You don't hear anything much at all about the implementation of ALM on the 737. I bet there is some, and I predict there will be more. But it seems that Boeing are focussing on the 787 as the priority.
What most people seem to have missed is that Airbus have gone to huge efforts to implement ALM on the A320 series in a big way. I don't know why its missed, because there is a fair amount of information out there about it. They are well down the track of replacing a large part of the TI components for cost, and have already turned some attention to the replacement of "lesser" parts for performance purposes. The obvious example of which is the "bionic bulkhead" which is the
standard cabin partition, but ALM reduces it from 75kg to 30kg. 4 of these partitions on an A321 reduces its weight by 180kg. They are not expensive items.
We hear some things on the A350, but not to the same extent. So why have Airbus focussed on the A320 first? Because it plays to their strength, of course.
Despite the intense competiton from the 737, and the huge ramp-up issues the NEO has, it is hard to avoid concluding that Airbus must be making some 14%-15% margin on the A320 series. Indeed in Q4 last year when they managed to get some of the many gliders to fly, this must have been nearer 16%-18%.
The Q4 2017 Airbus Commercial margin of c.11% didn't come from any of the other programmes - A380, A350, A330, did it?
It is my belief that if Pratt pull their finger out in 2018 the A320 will be approaching 20% margin by the end of the year.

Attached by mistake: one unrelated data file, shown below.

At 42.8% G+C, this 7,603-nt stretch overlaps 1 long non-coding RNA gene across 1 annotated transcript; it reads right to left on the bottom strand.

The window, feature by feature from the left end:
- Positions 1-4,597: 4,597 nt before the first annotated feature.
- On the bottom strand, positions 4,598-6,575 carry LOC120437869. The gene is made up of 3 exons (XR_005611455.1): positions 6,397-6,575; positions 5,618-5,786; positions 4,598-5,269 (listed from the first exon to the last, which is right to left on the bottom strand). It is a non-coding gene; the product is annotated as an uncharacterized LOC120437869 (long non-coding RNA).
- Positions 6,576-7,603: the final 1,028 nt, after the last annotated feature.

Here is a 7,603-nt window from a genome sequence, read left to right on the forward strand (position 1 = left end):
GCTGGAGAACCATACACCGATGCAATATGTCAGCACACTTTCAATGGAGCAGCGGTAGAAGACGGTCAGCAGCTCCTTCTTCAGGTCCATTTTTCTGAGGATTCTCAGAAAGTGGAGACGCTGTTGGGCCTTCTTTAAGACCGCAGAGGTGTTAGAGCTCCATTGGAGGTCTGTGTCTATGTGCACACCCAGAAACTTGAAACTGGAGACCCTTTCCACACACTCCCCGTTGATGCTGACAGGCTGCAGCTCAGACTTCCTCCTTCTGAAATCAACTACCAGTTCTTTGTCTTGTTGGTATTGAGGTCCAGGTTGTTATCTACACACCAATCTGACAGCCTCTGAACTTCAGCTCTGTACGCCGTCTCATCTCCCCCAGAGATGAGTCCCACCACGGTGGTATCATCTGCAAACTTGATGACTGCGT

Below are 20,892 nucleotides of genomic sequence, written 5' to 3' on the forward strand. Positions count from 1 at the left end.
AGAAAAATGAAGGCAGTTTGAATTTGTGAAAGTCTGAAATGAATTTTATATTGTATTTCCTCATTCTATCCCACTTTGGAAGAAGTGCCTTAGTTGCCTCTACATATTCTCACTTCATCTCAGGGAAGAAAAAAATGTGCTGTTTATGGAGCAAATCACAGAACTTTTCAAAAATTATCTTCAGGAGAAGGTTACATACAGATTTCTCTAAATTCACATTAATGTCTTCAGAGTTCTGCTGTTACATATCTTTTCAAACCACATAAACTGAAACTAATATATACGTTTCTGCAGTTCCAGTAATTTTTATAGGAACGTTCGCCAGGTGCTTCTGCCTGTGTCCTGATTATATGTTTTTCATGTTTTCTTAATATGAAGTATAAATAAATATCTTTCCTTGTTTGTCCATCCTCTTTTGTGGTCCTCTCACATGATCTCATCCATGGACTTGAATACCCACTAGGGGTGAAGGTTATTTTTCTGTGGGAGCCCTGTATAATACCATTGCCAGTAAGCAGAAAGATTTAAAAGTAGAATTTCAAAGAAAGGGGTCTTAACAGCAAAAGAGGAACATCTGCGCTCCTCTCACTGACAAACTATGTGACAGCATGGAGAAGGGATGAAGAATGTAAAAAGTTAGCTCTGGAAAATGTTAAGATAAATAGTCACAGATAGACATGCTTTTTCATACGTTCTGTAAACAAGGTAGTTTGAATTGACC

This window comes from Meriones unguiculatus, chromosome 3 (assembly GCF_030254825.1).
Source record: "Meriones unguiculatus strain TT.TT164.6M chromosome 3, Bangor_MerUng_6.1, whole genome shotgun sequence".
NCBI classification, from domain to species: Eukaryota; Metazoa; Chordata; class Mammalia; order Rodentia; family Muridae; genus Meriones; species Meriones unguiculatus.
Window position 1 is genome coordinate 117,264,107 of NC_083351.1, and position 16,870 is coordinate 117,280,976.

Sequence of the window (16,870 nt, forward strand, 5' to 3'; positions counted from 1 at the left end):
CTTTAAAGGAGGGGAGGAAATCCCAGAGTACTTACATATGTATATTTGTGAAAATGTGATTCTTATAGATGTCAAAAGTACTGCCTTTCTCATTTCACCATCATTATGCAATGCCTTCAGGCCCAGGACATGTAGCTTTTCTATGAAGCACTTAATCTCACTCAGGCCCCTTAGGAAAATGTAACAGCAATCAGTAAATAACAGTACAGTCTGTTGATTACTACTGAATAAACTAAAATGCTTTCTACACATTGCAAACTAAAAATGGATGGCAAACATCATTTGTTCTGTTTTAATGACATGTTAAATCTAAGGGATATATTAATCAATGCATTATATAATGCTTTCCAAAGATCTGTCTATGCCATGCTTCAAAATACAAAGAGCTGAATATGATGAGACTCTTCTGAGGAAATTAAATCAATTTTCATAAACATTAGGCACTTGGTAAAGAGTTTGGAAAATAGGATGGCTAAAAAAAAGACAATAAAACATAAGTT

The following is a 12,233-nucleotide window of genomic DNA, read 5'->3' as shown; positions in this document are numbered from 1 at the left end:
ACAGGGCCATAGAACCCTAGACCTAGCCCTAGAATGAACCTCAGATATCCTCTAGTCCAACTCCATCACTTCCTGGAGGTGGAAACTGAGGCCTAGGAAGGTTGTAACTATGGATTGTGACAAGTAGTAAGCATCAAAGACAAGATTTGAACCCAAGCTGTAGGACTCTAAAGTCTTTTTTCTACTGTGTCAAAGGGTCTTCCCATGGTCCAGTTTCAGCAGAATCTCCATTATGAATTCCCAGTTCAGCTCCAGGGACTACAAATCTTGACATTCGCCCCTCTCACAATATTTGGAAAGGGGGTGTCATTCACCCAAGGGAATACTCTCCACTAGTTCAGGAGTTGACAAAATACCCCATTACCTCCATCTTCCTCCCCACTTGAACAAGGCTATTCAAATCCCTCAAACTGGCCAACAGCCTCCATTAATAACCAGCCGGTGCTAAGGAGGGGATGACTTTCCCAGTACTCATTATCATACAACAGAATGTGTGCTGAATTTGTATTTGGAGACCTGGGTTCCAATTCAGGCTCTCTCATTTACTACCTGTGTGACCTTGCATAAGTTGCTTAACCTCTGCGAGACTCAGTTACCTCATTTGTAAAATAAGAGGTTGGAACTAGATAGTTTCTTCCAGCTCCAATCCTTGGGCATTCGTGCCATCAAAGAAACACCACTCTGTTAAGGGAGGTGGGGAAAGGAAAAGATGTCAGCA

And a thought for you. we have seen Boeing use the "dumping" argument in the USA, and I remain convinced that the threat of a dumping claim has been fundamental in the loss of the HA and AA A330NEO prospects, when Boeing are free to price so aggressively.
Yet Airbus can place big A320NEO contracts with impunity with US based customers. Because Boeing cannot exert enough pricing on so many frames to invoke a dumping claim when the A320 production costs are so low.
As for the other factors
3. Aggressive supply chain management. For every increase in the aggression shown by Boeing, I expect a like response from Airbus. This is not a sustainable competitive advantage. It has been posted on this forum that evidence of this has been observed by members from Airbus, but I can only assume it got lost in the 787 hype.
4. Contract delays. This is the only place I think the A320 is vulnerable, and indeed we saw QR order the MAX verbally citing issues with the NEO as a cause. I suspect that by the time MOM gets moving, these issues will be behind the A320.
I know that was a long response. I apologise.
But it outlines my reasons why I don't think MOM being produced with CFRP barrels will make much difference to its competitiveness with an A320 Plus, or plus-plus, provided Airbus can keep enough commoniality with the base A320 series to leverage economies of scale.
The point I was trying to make was that 797 will learn a lot from 787 and it will be a much smaller development effort than 787 itself was. In retrospect I should not have used the A350 example the way I did. Instead, I should have said 797 will learn a lot from 787 just like A350 learned a lot from A380. But the main point still stands: I don't think 797 will be as big an effort as 787 turned out to be, for many different reasons.
I must agree completely. I think Boeing did most of the technology heavy lifting on the 787. I don't think they can afford to, or will be prepared to, make the MOM another moonshot. Anything they do will be incremental at best from the 787.